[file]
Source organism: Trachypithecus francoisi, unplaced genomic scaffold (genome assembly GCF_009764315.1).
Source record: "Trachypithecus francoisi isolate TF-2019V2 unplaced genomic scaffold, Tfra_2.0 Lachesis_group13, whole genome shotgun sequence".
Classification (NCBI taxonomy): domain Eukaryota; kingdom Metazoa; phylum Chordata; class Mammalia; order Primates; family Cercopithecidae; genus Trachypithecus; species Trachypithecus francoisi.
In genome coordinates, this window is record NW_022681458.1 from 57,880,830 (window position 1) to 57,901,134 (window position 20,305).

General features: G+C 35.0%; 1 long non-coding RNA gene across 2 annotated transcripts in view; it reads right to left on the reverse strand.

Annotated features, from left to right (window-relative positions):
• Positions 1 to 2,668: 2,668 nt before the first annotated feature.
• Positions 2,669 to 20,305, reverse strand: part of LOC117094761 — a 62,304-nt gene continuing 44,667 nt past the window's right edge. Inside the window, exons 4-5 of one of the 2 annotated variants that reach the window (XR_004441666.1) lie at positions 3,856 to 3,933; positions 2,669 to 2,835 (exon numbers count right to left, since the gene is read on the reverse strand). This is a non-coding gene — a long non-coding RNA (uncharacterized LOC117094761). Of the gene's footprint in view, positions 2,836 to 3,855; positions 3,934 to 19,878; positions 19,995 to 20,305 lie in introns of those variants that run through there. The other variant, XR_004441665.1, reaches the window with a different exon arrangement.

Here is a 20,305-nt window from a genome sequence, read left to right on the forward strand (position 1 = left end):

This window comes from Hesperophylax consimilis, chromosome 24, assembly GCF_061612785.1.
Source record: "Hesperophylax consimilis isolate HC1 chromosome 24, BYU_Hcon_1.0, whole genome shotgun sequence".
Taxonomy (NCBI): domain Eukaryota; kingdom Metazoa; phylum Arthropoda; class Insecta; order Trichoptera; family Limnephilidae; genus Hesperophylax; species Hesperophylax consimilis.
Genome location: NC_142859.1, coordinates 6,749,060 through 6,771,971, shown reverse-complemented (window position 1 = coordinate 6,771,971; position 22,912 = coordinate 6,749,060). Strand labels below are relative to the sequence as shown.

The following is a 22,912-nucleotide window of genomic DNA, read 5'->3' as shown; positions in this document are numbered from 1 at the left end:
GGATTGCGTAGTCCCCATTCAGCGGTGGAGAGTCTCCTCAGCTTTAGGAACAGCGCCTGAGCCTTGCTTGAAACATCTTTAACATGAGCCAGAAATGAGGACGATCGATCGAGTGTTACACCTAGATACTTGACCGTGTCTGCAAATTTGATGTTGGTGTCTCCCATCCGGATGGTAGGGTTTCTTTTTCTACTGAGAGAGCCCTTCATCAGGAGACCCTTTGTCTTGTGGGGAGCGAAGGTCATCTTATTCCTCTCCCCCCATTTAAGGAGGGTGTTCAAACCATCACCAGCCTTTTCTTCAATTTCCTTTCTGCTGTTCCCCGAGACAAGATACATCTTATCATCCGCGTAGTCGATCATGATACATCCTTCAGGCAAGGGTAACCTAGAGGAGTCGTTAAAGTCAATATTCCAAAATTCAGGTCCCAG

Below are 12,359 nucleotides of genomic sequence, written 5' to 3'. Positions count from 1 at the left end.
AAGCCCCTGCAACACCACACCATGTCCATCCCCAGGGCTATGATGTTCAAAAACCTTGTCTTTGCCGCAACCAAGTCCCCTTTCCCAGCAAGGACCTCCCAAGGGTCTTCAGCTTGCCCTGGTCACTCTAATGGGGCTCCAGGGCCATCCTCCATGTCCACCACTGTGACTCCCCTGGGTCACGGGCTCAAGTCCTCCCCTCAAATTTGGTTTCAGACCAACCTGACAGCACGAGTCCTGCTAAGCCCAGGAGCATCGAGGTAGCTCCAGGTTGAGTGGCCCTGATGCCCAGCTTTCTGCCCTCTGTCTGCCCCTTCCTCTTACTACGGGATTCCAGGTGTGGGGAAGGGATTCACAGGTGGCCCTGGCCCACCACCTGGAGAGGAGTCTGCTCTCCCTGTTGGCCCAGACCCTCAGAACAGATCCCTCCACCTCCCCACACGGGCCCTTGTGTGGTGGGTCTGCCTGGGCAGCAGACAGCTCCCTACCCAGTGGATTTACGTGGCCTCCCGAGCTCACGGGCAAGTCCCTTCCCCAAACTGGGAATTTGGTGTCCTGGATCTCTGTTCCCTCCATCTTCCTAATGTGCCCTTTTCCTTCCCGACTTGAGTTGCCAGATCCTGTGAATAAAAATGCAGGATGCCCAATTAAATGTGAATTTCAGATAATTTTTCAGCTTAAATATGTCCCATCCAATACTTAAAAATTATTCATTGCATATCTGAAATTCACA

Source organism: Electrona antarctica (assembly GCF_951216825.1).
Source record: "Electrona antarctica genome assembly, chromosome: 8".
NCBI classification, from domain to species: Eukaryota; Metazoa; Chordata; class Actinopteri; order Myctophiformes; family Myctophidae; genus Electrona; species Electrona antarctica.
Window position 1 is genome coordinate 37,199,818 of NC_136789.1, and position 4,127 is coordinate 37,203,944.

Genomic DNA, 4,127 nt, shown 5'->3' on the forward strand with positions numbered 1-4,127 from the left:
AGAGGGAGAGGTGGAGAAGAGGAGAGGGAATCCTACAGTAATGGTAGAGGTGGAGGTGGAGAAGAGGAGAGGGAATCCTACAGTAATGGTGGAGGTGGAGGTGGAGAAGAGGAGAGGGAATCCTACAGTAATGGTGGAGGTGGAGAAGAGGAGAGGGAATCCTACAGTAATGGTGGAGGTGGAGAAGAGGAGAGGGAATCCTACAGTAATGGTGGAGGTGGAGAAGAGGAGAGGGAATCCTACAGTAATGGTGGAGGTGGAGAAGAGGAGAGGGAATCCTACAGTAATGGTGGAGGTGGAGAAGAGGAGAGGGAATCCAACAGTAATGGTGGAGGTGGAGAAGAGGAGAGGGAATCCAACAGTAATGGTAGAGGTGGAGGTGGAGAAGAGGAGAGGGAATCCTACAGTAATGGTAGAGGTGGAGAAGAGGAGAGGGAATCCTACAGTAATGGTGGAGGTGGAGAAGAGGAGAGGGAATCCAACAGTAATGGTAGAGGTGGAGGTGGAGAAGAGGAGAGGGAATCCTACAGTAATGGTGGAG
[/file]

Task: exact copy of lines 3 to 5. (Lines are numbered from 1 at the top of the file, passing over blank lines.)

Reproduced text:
Classification (NCBI taxonomy): domain Eukaryota; kingdom Metazoa; phylum Chordata; class Mammalia; order Primates; family Cercopithecidae; genus Trachypithecus; species Trachypithecus francoisi.
In genome coordinates, this window is record NW_022681458.1 from 57,880,830 (window position 1) to 57,901,134 (window position 20,305).

General features: G+C 35.0%; 1 long non-coding RNA gene across 2 annotated transcripts in view; it reads right to left on the reverse strand.